Ain't Nothing Normcore About Rudeboys

Earlier this year New York-based trend forecasting group K-HOLE introduced normcore into the dictionary of streetstyle (The New Normal - The New York Times, April 2014). Waist-high white wash jeans, over-sized tees and non-descript sneakers were being spotted on fashion packs around the world. The look is post-aspirational, mall-in-the-middle-of-nowhere get up. Think out of office hours Obama, the late Steve Jobs or American tourists in Europe from the Nineties. Rarely do the words normal and fashion meet in the same sentence, however this neologism - borne from its distant metaphorical relation, hardcore - continues to trend amongst hipster boys and girls who want everyone to know they could give zero fucks about Yeezys or Yves Saint Laurent. 
This summer Somerset House presents the antithesis of normcore. Return of the Rudeboy is an original exhibition showcasing the sartorial subculture that bridges the swagger of the 1950s in Kingston, Jamaica to the sharp tailoring of London’s Savile Row. Unlike the peacocks that were parading down the King’s Road or Carnaby Street during the Swinging Sixties (Sex, Drugs & Fish n’ Chips, September 2011), Rudeboys (or Rudies) didn’t dress to impress but dressed for themselves. Caribbean immigration to the United Kingdom during this time led to a revival of dapper dressing between young rebels influenced by punk and reggae music of the era. The movement is an extraordinary insight of an attitude towards menswear that until only recently is being acknowledged by fashion commentators. The confidence demonstrated in recent seasons of male sprezzatura, or nonchalance, when it comes to one’s threads, borders on the aesthetics of Rudeboy culture. It is the routine and attention to detail reflected in the collaborative nature of the exhibition however, which firmly define the Rudeboy as much more than superficial swag from head to toe.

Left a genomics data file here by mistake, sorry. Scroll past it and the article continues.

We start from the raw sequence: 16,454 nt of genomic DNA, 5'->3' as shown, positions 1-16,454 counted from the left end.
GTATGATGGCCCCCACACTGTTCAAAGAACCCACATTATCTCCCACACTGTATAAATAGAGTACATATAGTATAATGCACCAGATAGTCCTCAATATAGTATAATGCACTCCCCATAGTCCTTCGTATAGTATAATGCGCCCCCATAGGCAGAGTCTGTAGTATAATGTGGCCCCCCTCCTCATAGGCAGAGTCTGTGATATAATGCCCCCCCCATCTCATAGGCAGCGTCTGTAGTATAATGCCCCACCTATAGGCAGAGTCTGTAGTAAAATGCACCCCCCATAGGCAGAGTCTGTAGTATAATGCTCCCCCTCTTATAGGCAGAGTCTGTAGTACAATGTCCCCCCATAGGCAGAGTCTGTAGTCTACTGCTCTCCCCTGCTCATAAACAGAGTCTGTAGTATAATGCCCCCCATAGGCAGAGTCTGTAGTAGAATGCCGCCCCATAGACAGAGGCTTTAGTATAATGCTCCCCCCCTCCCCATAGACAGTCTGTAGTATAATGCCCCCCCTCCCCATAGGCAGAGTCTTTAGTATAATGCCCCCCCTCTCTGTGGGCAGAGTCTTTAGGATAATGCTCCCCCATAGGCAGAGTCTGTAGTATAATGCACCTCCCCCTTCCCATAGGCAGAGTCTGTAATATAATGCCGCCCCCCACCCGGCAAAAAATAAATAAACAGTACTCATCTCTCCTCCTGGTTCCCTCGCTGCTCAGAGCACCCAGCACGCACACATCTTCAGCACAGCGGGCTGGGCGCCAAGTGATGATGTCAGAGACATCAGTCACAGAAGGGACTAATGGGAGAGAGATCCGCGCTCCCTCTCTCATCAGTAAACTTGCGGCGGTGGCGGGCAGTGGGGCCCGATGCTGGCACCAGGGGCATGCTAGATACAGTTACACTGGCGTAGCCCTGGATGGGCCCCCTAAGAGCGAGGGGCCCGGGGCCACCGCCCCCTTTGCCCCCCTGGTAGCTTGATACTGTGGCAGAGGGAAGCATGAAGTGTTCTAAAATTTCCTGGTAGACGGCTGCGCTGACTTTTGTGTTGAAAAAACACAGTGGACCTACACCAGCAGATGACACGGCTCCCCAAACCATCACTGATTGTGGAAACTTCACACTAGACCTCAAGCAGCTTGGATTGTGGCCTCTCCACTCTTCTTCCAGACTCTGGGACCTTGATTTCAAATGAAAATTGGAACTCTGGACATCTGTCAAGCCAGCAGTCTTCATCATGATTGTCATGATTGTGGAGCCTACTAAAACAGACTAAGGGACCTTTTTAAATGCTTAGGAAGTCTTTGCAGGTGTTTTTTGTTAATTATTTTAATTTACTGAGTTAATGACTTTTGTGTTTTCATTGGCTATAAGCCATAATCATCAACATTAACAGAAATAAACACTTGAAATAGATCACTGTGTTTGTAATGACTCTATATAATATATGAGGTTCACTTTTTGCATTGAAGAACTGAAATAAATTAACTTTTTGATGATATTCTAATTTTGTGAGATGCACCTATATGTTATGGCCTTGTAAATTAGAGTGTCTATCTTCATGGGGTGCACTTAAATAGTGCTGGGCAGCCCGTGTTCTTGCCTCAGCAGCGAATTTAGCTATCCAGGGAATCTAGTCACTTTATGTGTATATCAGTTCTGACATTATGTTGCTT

Return of the Rudeboys - Somerset House London
Central to the Rudeboy look is putting a twist on its heritage and this is successfully echoed by the visual mash up of garments and styling objects displayed in the neoclassical opulence of Somerset House’s South Wing Terrace Rooms. Creative director Harris Elliott and photographer Dean Chalkley, curators of Return of the Rudeboy, feature a host of bespoke contributions beside the quintessential suited and booted mannequins, that include objects by box maker Kitty Farrow and luggage maker Alstermo Bruk. Hats, shirt collars and even hair combs are given their very own custom splendour in exquisitely designed travel cases, perfect for the Rudeboy on the move. And how does a Rudeboy get around town? On an Opus Dopus freestep by Paul Gaba, paired with a tasseled pair of KIL-LER kicks by Mr Hare of course.
The Rudeboy lifestyle embodies everything from the accoutrements of fashion to the sounds that put a kick in one’s step. Alongside the large-scale photographic portraits of over sixty influential Rudeboys and Rudegirls on the scene today, a playlist of tracks selected by each subject to capture the spirit and soul of the Rudie philosophy offers a sensational experience through the multi-media galleries. The dynamic curation continues with the installation of a ‘grooming station’ from Johhnie Sapong X We Are Cuts that offers hair cuts and beard maintenance, by appointment only, in a fresh pop-up barber shop.
KIL-LER loafers by Mr Hare
Return of the Rudeboy is one of those exhibitions visitors will think twice about what to wear before leaving the front door. You have been warned: ain’t nothing normcore about Rudeboys.
Return of the Rudeboy runs to 25th August 2014 at Somerset House London. Visit returnoftherudeboy.com for details of special events and film screenings throughout the duration of the exhibition. 

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